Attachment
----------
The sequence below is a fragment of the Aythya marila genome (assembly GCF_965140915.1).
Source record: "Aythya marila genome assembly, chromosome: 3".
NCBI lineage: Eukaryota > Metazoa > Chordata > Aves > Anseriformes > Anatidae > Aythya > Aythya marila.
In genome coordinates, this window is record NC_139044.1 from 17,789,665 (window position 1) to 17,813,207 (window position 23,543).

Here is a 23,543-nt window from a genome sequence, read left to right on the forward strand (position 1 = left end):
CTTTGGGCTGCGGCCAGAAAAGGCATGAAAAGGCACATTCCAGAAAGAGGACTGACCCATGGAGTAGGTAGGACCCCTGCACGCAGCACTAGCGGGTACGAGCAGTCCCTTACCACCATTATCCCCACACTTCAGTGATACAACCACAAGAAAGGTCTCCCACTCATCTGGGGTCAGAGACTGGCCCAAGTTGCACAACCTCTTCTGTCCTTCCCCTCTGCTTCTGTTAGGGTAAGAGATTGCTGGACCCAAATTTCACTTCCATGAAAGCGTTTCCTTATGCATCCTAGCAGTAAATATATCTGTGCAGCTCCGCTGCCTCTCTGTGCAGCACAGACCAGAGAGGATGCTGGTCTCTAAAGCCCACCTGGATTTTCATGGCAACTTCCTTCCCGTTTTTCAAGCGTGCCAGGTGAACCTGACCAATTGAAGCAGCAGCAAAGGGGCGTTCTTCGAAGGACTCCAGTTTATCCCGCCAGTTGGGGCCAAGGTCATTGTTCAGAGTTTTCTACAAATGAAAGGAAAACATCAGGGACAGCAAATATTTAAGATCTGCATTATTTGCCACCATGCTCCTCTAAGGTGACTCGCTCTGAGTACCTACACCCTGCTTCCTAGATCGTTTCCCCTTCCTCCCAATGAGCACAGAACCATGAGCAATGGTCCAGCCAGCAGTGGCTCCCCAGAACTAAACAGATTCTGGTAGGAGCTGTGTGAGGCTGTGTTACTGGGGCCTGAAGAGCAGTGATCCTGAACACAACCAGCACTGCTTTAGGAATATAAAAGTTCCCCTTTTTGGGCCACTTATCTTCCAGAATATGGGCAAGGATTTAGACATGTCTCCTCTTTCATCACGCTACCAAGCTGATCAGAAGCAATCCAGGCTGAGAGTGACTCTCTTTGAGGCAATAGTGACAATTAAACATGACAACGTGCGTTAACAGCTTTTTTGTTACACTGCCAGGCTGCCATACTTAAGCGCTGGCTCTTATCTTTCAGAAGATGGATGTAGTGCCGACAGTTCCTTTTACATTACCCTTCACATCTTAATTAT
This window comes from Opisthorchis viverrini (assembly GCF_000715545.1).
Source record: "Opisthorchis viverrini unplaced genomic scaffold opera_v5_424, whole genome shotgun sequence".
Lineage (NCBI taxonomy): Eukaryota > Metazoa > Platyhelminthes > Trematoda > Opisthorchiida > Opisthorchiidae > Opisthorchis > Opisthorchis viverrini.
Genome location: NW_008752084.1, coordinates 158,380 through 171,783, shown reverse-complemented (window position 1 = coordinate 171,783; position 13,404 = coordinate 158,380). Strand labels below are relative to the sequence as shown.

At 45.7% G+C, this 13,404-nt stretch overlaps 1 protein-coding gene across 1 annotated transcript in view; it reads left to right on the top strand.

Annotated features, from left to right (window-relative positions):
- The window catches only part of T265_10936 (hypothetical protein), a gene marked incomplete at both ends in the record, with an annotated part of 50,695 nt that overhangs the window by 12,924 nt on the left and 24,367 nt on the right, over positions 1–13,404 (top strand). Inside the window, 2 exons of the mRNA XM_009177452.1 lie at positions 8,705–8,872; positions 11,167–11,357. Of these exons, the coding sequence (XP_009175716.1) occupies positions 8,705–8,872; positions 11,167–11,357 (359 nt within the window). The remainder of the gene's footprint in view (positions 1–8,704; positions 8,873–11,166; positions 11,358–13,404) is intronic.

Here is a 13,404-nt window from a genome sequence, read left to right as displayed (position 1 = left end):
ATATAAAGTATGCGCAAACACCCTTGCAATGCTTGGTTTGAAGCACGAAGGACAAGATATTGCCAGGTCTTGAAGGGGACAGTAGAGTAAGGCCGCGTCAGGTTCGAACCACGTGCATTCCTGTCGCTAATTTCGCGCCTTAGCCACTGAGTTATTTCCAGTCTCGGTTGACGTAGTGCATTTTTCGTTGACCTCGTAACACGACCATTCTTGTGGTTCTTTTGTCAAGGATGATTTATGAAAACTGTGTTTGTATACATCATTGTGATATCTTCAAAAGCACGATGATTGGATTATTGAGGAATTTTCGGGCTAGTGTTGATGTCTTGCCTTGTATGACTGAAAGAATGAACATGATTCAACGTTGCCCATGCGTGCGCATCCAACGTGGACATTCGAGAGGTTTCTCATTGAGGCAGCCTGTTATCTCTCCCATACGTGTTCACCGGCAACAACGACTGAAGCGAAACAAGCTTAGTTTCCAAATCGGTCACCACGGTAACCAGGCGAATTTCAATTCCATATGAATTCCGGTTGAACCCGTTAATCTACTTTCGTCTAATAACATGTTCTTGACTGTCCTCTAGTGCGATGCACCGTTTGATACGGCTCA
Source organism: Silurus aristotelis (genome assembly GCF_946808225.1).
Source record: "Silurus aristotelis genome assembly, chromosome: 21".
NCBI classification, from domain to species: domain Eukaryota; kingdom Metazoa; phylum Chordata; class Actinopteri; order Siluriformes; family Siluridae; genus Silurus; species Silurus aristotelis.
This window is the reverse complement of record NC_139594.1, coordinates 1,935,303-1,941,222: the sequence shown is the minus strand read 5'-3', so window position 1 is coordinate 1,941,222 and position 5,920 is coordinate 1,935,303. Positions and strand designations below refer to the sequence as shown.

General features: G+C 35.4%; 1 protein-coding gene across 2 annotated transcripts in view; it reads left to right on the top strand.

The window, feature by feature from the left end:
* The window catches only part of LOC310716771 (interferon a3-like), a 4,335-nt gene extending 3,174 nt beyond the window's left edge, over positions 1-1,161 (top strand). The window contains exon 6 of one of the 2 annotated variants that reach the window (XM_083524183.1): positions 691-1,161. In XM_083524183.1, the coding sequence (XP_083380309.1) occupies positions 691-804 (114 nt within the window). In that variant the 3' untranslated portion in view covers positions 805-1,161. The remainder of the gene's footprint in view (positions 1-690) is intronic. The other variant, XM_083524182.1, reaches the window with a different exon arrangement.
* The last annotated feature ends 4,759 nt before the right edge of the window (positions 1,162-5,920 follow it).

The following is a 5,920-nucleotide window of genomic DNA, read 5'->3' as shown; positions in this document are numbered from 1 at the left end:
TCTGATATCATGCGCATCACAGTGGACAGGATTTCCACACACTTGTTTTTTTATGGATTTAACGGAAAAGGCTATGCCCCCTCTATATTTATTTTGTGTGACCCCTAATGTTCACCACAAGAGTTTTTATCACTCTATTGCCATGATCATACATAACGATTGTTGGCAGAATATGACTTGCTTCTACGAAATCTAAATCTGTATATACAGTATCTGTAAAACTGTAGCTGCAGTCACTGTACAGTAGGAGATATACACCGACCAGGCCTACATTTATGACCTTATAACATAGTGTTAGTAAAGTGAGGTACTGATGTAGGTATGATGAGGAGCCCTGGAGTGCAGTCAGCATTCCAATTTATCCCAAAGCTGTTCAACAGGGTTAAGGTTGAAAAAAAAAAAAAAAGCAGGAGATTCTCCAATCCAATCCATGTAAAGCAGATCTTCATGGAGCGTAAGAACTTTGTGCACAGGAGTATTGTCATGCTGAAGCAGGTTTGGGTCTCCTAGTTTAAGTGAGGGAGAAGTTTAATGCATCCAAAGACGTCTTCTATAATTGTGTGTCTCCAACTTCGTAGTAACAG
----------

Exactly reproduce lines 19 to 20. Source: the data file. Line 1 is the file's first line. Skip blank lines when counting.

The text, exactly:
This window is the reverse complement of record NC_139594.1, coordinates 1,935,303-1,941,222: the sequence shown is the minus strand read 5'-3', so window position 1 is coordinate 1,941,222 and position 5,920 is coordinate 1,935,303. Positions and strand designations below refer to the sequence as shown.

General features: G+C 35.4%; 1 protein-coding gene across 2 annotated transcripts in view; it reads left to right on the top strand.